From where I am at, the epithet the Eternal City that is used to describe Rome comes as a result of two principal events in ancient history.
First, it was here where the entire civilization of Western Europe was consolidated when the Roman Empire pacified warring tribes, conquered vast territories that covered the Iberian Peninsula, the British Isles and even Asia Minor, and became the major superpower in this part of the world. The vestiges of the grandeur of Ancient Rome is evident until this day in the languages, the customs and traditions, the art and architecture, the clothing and gastronomy, and the philosophy and politics of many countries not only of Europe but as well as of the entire globe.
Second, it cannot be denied that Rome owes a good fraction of its popularity as a tourist destination to the Roman Catholic Church which gained substantial clout over Medieval and Renaissance Europe after the fall of the Roman Empire.
Wanna visit Rome? Get your walking shoes and water bottles ready, cover up your shoulders and knees, and smile at this capital city of Italy with a big “Ciao!”
1. Reflect. I know that there are a lot of people who visit Rome for reasons other than prayer, but since you’re already in the heartland of Catholicism, it might be a good idea to pause and reflect. Whether you are marvelling at the extravagance of St. Peter’s Basilica or having some quiet moments along the Tiber River, take time to rest your body and soul. An important caveat, though: In the Vatican and in all churches in Rome, proper clothing is required. For both men and women, shoulders, chest, back and knees (and of course, the parts that you hide even if you’re not in Rome) should be covered upon entering a religious site. If you can’t trek in the sweltering heat unless you’re in your shorts and sleeveless shirt, just bring a shawl to cover yourself up. There are also pants that double as shorts, so you might want to look those up. Street vendors within the vicinity of Rome sell paper shawls for those who forget to dress up for the visit.
2. Nourish. If you’re in the city during the spring and summer months, having brief pauses in between stops is highly recommended because of the cruel Roman sun. Potable water is free in Rome so bring a small water bottle and recharge in the many fountains that surround the city. A quick pizza or pasta in the many Roman cafes, ristorante, osterie and trattorie may also be needed along the way. Remember, though, that Rome is not exactly a cheap city so be prepared to cough up some cash if you choose to buy your meals outside. You can skirt around this by going to any supermarket, preparing two or three sandwiches for the day and putting them all in a nifty backpack.
3. Evaluate. There are many tourist attractions that you can visit in Rome for free: St. Peter’s Basilica, Piazza di Spagna, Fontana di Trevi, Piazza Navona, the Pantheon, etc. However, there are also several sites where you need to pay for entrance, most notably, the Sistine Chapel and the Coliseum. If you’re travelling with a tight budget, visiting these two places might make you think twice. Personally I would recommend that you visit them should you have the money. Just make the sacrifice of eating less or buying less souvenirs or walking instead of taking public transportation. And speaking of budgeting and evaluating, I also have to stress that prices in all accommodations in Rome are sky-high. The nearer you get to the center, the steeper the price. Hostels in the periphery, on the other hand, may offer better deals but you always have to keep in mind all the hassles of commuting.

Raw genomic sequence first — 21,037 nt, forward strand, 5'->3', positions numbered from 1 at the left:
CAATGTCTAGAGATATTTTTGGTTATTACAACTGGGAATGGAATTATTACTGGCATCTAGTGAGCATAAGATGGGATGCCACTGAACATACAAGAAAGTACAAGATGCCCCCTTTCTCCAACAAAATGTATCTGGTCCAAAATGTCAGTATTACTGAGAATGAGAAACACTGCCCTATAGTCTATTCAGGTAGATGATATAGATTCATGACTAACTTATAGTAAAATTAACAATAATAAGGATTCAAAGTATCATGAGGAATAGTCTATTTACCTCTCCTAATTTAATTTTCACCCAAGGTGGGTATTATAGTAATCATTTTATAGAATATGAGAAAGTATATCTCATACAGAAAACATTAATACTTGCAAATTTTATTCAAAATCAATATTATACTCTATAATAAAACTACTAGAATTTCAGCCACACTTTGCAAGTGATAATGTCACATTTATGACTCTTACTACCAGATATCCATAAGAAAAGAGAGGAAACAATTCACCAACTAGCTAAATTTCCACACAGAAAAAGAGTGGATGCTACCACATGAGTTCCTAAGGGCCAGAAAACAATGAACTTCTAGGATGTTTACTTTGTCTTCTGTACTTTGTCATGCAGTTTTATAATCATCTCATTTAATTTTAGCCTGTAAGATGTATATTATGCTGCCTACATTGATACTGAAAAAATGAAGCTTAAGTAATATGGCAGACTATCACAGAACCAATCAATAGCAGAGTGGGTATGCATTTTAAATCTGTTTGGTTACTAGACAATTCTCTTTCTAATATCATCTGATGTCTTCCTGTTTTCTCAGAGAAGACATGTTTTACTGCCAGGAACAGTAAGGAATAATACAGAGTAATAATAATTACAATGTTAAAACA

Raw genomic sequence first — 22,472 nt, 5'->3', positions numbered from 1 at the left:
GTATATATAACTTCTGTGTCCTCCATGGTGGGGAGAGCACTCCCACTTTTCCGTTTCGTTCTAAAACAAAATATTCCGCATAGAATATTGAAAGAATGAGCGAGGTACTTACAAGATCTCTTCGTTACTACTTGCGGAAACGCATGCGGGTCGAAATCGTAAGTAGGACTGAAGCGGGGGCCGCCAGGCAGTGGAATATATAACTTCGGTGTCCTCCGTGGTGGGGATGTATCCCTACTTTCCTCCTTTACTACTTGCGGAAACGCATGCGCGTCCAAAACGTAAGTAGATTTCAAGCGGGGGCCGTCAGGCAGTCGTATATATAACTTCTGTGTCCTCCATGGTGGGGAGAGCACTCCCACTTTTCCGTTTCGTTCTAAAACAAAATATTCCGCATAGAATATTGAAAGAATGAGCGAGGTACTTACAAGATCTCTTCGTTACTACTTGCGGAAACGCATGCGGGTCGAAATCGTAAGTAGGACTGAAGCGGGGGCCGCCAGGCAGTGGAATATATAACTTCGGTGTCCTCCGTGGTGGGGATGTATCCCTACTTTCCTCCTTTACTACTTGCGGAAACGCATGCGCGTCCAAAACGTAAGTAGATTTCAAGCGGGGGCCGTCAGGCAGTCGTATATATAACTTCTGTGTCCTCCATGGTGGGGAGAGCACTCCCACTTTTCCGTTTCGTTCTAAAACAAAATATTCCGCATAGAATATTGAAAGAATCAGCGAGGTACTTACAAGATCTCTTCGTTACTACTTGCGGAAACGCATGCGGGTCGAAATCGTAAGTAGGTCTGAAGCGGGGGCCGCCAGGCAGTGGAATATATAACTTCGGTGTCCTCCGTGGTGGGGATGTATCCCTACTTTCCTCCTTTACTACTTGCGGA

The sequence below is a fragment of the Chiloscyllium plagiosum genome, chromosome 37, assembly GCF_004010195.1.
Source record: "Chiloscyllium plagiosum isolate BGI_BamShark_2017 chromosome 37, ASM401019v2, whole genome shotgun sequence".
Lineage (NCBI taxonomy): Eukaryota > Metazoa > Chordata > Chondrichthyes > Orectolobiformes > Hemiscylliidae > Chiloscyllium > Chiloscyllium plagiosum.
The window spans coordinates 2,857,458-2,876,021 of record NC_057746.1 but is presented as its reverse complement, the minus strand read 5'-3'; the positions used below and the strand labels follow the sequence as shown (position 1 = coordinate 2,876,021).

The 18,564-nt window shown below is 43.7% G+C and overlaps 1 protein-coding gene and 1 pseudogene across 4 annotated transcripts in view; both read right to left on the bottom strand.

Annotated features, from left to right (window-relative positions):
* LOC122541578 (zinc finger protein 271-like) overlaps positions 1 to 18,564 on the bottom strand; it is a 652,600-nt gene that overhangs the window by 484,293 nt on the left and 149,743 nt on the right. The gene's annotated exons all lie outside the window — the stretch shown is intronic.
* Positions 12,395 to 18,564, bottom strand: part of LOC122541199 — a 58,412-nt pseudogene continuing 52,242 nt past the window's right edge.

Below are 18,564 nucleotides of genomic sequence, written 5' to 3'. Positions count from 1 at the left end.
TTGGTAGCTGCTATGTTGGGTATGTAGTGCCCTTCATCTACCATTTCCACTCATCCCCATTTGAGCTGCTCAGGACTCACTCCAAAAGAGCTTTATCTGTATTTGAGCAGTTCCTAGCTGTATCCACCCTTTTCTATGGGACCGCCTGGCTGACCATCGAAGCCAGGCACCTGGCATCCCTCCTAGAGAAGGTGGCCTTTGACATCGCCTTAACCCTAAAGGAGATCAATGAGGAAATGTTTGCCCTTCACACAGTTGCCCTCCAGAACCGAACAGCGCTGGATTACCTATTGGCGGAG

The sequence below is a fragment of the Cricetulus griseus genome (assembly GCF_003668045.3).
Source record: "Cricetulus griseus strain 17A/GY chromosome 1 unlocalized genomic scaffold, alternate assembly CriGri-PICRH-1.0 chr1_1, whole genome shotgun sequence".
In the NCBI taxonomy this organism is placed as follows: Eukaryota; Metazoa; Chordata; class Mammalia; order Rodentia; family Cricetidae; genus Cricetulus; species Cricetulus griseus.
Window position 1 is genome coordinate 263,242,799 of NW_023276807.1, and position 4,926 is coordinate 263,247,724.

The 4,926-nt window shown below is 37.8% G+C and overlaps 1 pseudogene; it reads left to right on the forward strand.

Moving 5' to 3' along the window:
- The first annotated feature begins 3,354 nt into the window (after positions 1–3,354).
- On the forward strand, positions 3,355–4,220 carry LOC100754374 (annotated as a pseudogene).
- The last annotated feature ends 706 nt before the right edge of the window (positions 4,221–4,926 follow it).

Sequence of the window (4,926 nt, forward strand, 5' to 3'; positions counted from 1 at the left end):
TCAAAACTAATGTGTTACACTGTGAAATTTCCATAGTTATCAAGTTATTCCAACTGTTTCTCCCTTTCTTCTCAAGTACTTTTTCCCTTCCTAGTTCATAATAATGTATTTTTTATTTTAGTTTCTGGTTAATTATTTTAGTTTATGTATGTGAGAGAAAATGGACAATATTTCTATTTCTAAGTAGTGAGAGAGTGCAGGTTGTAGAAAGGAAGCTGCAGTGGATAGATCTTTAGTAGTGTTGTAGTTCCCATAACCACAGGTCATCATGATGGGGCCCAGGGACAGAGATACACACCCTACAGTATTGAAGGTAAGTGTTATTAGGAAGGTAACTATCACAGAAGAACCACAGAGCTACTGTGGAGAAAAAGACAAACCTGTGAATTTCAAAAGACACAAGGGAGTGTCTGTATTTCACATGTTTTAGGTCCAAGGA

4. Snap. Pictures are free souvenirs and Rome offers a multitude of subjects and backgrounds for photography lovers. In Vatican City, don’t forget to take a picture of the church façade, the bronze statue of St. Peter inside the basilica and Michelangelo’s Pieta. Outside the Vatican, the most recommendable sites for picture taking are the Castel Sant’Angelo from the Tiber River, the Piazza Victor Manuel, the Roman Forum and the Coliseum, the Trevi Fountain, and the Piazza di Spagna (the Fontana della Barcaccia with stairway the leads to the Church of Trinità dei Monti in the background). Taking pictures in the Sistine Chapel is prohibited.
5. Plot. Unless you’re taking any of the bus tours (which usually fetch up to 12 euros per person), Rome is a gigantic maze filled with people and monuments. A good tip is that the earlier you get to explore the city during the day, the more you would see, as queues tend to build up around 10 AM in all historical places. Have a good map at hand and try to avoid the subway if you can. I personally prefer the buses that are more efficient and less crowded. At the bus stop in the Termini Station, there’s an office especially made for bus routes so have a pen and paper handy and list down all the bus routes you like to have. And don’t forget to buy your bus tickets at the nearby cigarette stands since you can’t pay inside the bus.
Marlon’s Rome route (1-2 days): Start very early (around 6 AM). Piazza di Spagna. Fontana di Trevi. Walk or bus ride to Piazza Venezia. Walk to the Colosseo. You can just take pics here and not enter the monument. Enter the Foro Romano (free) and the Palatino. Second day for the Vatican. Whichever combination you take, you’re bound to fall in line so just start early to see more.
Marlon’s budget tip: Always bring your water bottles and refill them for free during your Roman holiday! Be very careful with restaurants (especially those in the Vatican area) that seem to offer good bargains but have hidden charges in the end.